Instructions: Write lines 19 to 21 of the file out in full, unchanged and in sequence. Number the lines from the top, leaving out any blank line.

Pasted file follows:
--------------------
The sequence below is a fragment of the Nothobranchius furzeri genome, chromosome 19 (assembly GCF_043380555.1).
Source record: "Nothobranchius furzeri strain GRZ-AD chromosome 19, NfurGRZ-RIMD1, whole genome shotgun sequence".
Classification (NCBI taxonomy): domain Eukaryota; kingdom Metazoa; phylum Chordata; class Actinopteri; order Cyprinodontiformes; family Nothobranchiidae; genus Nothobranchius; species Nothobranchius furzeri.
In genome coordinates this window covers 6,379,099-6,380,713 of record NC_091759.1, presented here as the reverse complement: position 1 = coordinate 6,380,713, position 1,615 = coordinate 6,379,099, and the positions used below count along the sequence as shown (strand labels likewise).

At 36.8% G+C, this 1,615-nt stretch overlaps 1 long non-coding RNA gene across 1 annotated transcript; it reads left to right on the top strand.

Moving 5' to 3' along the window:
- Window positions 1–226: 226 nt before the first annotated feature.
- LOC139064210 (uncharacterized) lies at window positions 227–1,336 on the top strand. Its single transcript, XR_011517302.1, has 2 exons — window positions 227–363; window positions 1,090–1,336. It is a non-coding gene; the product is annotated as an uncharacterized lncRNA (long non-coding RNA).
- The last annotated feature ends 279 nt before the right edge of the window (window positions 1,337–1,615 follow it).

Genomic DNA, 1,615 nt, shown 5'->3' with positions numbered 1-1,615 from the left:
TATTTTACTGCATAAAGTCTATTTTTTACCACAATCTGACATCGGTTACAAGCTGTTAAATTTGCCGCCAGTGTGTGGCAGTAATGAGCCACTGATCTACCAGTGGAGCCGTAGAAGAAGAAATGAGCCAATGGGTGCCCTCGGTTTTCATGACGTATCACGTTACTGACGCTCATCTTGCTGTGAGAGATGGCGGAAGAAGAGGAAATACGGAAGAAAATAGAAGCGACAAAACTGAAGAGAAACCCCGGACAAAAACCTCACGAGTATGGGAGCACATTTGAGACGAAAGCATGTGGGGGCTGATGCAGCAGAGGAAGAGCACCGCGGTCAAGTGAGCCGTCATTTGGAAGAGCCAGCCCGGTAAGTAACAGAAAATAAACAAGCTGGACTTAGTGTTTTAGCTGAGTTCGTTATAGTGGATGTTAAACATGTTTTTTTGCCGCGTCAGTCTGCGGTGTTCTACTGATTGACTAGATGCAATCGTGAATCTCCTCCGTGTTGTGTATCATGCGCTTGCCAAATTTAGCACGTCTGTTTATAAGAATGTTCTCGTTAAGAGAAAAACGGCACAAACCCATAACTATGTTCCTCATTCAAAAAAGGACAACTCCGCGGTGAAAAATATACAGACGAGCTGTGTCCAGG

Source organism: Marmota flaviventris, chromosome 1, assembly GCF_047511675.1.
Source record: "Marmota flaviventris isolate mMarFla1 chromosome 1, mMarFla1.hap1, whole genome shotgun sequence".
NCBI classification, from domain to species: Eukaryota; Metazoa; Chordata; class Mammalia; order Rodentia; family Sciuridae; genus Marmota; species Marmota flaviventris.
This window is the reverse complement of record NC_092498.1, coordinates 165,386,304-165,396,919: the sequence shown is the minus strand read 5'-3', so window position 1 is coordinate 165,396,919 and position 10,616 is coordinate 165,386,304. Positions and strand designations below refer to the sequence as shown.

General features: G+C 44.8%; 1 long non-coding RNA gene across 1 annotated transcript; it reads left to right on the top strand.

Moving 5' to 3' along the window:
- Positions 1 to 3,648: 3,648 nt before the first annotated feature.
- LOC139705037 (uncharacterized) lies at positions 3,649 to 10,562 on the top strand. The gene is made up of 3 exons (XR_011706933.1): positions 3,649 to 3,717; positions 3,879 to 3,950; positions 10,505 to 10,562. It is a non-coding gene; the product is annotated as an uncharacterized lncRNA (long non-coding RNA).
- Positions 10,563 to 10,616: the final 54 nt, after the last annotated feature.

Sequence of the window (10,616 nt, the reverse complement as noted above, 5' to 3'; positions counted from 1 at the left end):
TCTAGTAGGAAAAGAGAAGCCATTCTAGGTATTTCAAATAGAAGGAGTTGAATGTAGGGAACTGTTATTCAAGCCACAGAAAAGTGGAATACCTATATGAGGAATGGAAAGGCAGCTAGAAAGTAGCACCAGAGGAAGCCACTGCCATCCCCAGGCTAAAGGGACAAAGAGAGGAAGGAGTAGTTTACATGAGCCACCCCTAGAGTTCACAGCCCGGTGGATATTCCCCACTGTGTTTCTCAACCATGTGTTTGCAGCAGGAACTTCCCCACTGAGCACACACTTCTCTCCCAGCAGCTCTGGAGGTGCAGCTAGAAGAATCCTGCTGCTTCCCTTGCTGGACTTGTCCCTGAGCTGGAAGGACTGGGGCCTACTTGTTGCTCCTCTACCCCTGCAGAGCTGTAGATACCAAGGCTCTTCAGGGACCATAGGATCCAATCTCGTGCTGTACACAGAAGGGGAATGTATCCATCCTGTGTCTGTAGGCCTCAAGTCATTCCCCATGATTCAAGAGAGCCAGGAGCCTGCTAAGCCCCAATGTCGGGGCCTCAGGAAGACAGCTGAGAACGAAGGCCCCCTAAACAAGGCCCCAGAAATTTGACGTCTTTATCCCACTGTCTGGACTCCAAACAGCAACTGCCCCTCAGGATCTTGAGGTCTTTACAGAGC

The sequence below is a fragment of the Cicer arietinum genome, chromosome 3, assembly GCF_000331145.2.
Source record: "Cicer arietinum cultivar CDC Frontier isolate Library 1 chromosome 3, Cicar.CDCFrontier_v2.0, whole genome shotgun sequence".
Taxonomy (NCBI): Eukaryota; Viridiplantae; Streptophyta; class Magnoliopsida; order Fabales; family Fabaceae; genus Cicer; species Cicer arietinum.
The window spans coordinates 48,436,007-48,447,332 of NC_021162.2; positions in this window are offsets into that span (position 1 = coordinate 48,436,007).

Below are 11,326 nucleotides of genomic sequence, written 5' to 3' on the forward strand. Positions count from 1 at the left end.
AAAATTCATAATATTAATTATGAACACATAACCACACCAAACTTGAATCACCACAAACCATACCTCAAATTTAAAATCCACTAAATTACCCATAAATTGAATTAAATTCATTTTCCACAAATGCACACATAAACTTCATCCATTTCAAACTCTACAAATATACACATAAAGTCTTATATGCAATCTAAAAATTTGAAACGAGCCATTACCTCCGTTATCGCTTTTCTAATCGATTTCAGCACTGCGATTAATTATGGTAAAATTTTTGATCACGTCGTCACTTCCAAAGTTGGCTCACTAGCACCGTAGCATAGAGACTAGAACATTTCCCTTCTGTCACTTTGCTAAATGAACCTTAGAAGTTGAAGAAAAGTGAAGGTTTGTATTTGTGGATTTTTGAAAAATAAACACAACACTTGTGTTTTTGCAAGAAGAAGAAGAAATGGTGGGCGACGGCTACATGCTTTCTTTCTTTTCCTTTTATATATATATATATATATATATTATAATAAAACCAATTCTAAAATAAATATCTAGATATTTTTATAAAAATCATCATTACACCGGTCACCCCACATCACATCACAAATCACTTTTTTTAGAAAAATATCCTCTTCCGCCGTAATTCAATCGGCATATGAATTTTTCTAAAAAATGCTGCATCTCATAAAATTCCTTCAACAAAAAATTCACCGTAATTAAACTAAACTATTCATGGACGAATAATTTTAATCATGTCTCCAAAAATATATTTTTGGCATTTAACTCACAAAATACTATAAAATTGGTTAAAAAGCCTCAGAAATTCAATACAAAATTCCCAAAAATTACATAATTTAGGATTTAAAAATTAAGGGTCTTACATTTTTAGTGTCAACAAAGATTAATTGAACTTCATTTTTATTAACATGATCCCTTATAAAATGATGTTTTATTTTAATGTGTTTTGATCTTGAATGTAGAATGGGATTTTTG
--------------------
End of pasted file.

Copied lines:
- LOC139705037 (uncharacterized) lies at positions 3,649 to 10,562 on the top strand. The gene is made up of 3 exons (XR_011706933.1): positions 3,649 to 3,717; positions 3,879 to 3,950; positions 10,505 to 10,562. It is a non-coding gene; the product is annotated as an uncharacterized lncRNA (long non-coding RNA).
- Positions 10,563 to 10,616: the final 54 nt, after the last annotated feature.

Sequence of the window (10,616 nt, the reverse complement as noted above, 5' to 3'; positions counted from 1 at the left end):